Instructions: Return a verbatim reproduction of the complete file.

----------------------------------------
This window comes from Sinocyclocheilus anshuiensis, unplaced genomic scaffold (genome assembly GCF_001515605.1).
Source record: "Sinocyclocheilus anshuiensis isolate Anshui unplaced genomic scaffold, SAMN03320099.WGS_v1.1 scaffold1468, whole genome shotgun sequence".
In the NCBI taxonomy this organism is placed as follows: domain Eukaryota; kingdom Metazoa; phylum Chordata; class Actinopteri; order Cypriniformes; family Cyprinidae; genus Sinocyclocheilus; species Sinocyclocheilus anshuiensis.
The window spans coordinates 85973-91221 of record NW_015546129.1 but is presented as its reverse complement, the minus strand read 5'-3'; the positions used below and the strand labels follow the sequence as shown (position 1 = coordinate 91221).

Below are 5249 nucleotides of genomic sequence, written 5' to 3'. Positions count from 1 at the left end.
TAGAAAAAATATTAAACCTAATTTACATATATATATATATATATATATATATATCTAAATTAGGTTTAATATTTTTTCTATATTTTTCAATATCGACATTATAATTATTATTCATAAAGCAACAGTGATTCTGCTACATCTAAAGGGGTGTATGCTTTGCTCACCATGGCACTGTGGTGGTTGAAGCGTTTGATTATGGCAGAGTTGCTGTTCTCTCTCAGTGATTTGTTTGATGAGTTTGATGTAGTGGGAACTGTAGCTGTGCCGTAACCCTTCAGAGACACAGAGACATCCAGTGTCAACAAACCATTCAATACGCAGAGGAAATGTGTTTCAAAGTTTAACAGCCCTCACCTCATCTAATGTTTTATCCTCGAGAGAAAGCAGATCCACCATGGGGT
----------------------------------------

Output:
This window comes from Sinocyclocheilus anshuiensis, unplaced genomic scaffold (genome assembly GCF_001515605.1).
Source record: "Sinocyclocheilus anshuiensis isolate Anshui unplaced genomic scaffold, SAMN03320099.WGS_v1.1 scaffold1468, whole genome shotgun sequence".
In the NCBI taxonomy this organism is placed as follows: domain Eukaryota; kingdom Metazoa; phylum Chordata; class Actinopteri; order Cypriniformes; family Cyprinidae; genus Sinocyclocheilus; species Sinocyclocheilus anshuiensis.
The window spans coordinates 85973-91221 of record NW_015546129.1 but is presented as its reverse complement, the minus strand read 5'-3'; the positions used below and the strand labels follow the sequence as shown (position 1 = coordinate 91221).

Below are 5249 nucleotides of genomic sequence, written 5' to 3'. Positions count from 1 at the left end.
TAGAAAAAATATTAAACCTAATTTACATATATATATATATATATATATATATATCTAAATTAGGTTTAATATTTTTTCTATATTTTTCAATATCGACATTATAATTATTATTCATAAAGCAACAGTGATTCTGCTACATCTAAAGGGGTGTATGCTTTGCTCACCATGGCACTGTGGTGGTTGAAGCGTTTGATTATGGCAGAGTTGCTGTTCTCTCTCAGTGATTTGTTTGATGAGTTTGATGTAGTGGGAACTGTAGCTGTGCCGTAACCCTTCAGAGACACAGAGACATCCAGTGTCAACAAACCATTCAATACGCAGAGGAAATGTGTTTCAAAGTTTAACAGCCCTCACCTCATCTAATGTTTTATCCTCGAGAGAAAGCAGATCCACCATGGGGT